As the nights stretch steadily longer, eclipsing the waning daylight hours, my sun-loving-self plunges and stumbles into the spiritual depths. The seed buried deep under the earth and the insect shrouded in its chrysalis both remind me that darkness holds the possibility of nourishment, hope, transformation, and new life.
As we in the northern hemisphere approach the shortest day of the year, the deepening darkness holds a persistent promise of the coming light. In Christian traditions, this is a time of remembrance and expectation. We recall how love collapsed the space between the Creator and the Creation in the mystery of the Incarnation — and we anticipate the ultimate incorporation of all into this perfect communion.
Paradox runs through the season of Advent like a shining thread, weaving together transcendence in imminence, power in vulnerability, kairos in chronos, the ultimate in the intimate. I find myself woven into this fabric even as my heart stretches wide to hold such mystery. Sometimes that stretching, that tension, hums with music like the strings pulled taut over the bridge of an instrument.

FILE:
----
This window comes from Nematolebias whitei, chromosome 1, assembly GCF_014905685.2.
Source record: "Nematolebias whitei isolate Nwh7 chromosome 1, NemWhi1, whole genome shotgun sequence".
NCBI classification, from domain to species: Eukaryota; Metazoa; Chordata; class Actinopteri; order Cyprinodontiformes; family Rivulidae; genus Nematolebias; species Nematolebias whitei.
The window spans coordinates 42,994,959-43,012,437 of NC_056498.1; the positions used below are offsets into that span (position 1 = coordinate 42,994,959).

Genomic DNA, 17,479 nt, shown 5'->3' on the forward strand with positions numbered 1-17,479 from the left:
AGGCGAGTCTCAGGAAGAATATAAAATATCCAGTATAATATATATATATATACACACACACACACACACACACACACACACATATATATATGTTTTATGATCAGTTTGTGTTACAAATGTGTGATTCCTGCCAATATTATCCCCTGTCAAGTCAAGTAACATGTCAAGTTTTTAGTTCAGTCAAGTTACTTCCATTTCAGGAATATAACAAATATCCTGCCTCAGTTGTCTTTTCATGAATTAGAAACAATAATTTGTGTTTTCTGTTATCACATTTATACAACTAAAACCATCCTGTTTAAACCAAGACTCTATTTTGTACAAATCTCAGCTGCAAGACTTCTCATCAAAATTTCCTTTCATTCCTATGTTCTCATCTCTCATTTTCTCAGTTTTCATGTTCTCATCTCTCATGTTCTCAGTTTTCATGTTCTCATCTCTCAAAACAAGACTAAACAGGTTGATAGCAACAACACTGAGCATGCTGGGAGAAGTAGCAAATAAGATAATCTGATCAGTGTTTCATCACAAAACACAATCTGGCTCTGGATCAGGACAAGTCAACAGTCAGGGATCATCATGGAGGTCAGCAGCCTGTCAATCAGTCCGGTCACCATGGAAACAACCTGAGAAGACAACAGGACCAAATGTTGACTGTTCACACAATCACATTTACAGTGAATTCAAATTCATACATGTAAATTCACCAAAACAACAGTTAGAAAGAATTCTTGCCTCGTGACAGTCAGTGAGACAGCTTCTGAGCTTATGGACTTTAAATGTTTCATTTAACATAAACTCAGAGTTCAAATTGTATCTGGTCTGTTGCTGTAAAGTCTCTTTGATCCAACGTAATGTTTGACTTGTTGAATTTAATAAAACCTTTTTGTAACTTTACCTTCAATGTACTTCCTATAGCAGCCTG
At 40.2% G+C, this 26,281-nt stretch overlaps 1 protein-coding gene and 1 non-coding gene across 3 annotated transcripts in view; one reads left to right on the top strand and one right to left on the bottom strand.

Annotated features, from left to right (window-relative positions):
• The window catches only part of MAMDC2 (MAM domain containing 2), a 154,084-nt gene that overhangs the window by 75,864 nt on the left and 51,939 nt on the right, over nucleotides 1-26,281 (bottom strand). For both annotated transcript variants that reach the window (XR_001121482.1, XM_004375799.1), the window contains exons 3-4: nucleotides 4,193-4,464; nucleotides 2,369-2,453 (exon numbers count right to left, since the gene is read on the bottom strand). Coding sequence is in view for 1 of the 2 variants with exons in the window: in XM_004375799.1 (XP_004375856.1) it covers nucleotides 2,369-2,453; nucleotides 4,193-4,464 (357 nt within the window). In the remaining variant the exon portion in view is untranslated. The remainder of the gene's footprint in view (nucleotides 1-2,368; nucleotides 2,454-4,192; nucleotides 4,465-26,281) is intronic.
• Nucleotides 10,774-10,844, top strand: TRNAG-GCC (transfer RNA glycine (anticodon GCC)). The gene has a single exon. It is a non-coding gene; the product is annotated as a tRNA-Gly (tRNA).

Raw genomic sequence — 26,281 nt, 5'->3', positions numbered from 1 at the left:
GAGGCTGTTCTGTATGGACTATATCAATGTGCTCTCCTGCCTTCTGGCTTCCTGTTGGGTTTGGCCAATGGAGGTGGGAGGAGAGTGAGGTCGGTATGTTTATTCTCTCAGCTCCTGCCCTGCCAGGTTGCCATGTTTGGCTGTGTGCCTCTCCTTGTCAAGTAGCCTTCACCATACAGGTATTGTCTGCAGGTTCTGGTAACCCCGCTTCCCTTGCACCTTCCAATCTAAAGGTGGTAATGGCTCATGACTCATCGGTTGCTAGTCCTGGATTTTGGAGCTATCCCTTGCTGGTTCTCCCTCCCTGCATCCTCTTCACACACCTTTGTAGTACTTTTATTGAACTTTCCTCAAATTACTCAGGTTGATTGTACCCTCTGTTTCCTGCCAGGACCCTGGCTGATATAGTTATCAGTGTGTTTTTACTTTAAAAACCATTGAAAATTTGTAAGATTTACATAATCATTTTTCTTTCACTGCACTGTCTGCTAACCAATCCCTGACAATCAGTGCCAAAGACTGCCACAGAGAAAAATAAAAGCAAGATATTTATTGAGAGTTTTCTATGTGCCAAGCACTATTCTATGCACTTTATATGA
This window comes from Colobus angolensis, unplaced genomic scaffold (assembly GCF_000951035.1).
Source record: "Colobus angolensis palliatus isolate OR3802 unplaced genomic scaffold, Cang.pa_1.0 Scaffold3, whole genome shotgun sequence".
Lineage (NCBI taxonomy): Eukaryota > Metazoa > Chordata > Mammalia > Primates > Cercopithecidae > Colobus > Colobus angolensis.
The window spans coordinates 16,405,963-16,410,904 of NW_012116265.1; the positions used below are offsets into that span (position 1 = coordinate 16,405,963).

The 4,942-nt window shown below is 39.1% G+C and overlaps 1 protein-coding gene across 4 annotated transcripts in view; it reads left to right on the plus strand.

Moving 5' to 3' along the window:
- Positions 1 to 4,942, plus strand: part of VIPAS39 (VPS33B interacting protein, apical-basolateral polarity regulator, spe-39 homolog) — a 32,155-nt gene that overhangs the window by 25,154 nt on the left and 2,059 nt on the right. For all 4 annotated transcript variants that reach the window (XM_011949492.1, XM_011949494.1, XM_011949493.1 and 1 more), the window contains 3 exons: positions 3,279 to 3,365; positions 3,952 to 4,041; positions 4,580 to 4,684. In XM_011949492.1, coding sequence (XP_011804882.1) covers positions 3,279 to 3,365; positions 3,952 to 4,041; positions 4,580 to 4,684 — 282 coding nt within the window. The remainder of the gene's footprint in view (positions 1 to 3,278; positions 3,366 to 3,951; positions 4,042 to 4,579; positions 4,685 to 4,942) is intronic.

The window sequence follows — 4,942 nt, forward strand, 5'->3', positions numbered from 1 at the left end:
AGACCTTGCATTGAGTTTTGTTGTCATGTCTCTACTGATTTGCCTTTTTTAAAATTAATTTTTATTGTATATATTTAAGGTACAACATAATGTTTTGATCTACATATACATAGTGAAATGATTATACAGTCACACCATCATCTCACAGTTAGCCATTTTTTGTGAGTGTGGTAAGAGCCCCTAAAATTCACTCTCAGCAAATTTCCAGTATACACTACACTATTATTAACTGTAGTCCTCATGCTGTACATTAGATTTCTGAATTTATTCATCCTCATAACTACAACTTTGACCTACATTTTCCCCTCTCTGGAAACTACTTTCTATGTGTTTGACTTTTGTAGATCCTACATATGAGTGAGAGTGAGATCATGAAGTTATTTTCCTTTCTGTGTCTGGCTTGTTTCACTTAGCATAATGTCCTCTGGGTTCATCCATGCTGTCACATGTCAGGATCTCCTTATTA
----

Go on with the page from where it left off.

Over Thanksgiving weekend, I retreated into my bedroom to record People, Look East!, a collection of homespun songs old and new, borrowed and of my own creation, inspired by the season of Advent. A poem by a wise teacher, Patrick Twohy, nudged me to share these songs with you. Speaking of the power of songs among his dear friends, the Coast Salish community, he writes:
The Most Wonderful Gift
But the greatest gifts shared were the Songs
That carried the People through the dark nights.
Like rain held for a moment in the high branches
of the tall cedars, then released to shower gently
upon the dark earth below,
These songs came down, moistening hearts,
Renewing the inmost roots of the People’s being.
These songs came down, visiting the villages
Sending strength out like medicine
To the life sleeping within all things,
Until the sun returned, and light would fill
Mountain and valley, marsh, river, and sea
with the green motion of life.
It is my hope that my songs, born of my own bewilderment and delight, longing and joy, may be for you something of that gift, that gentle rain, that strength, that medicine.